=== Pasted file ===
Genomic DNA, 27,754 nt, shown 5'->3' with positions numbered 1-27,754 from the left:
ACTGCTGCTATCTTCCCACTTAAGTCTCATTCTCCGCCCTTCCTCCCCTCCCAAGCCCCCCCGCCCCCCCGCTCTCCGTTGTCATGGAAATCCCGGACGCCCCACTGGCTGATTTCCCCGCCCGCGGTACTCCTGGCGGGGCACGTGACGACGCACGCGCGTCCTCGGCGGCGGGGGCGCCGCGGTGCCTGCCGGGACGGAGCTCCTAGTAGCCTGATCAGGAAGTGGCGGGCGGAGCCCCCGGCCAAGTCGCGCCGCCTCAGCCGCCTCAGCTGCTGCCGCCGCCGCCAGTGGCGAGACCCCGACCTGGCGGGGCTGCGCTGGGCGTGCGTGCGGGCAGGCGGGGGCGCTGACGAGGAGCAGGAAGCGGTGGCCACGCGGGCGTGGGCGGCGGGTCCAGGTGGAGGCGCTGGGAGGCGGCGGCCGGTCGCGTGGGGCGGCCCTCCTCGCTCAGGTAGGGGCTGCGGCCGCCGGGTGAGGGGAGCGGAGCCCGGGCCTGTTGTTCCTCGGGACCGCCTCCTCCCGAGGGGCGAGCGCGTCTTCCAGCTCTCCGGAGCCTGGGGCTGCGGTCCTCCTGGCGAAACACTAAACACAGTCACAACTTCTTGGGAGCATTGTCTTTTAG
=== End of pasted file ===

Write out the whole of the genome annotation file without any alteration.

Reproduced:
Genomic DNA, 27,754 nt, shown 5'->3' with positions numbered 1-27,754 from the left:
ACTGCTGCTATCTTCCCACTTAAGTCTCATTCTCCGCCCTTCCTCCCCTCCCAAGCCCCCCCGCCCCCCCGCTCTCCGTTGTCATGGAAATCCCGGACGCCCCACTGGCTGATTTCCCCGCCCGCGGTACTCCTGGCGGGGCACGTGACGACGCACGCGCGTCCTCGGCGGCGGGGGCGCCGCGGTGCCTGCCGGGACGGAGCTCCTAGTAGCCTGATCAGGAAGTGGCGGGCGGAGCCCCCGGCCAAGTCGCGCCGCCTCAGCCGCCTCAGCTGCTGCCGCCGCCGCCAGTGGCGAGACCCCGACCTGGCGGGGCTGCGCTGGGCGTGCGTGCGGGCAGGCGGGGGCGCTGACGAGGAGCAGGAAGCGGTGGCCACGCGGGCGTGGGCGGCGGGTCCAGGTGGAGGCGCTGGGAGGCGGCGGCCGGTCGCGTGGGGCGGCCCTCCTCGCTCAGGTAGGGGCTGCGGCCGCCGGGTGAGGGGAGCGGAGCCCGGGCCTGTTGTTCCTCGGGACCGCCTCCTCCCGAGGGGCGAGCGCGTCTTCCAGCTCTCCGGAGCCTGGGGCTGCGGTCCTCCTGGCGAAACACTAAACACAGTCACAACTTCTTGGGAGCATTGTCTTTTAG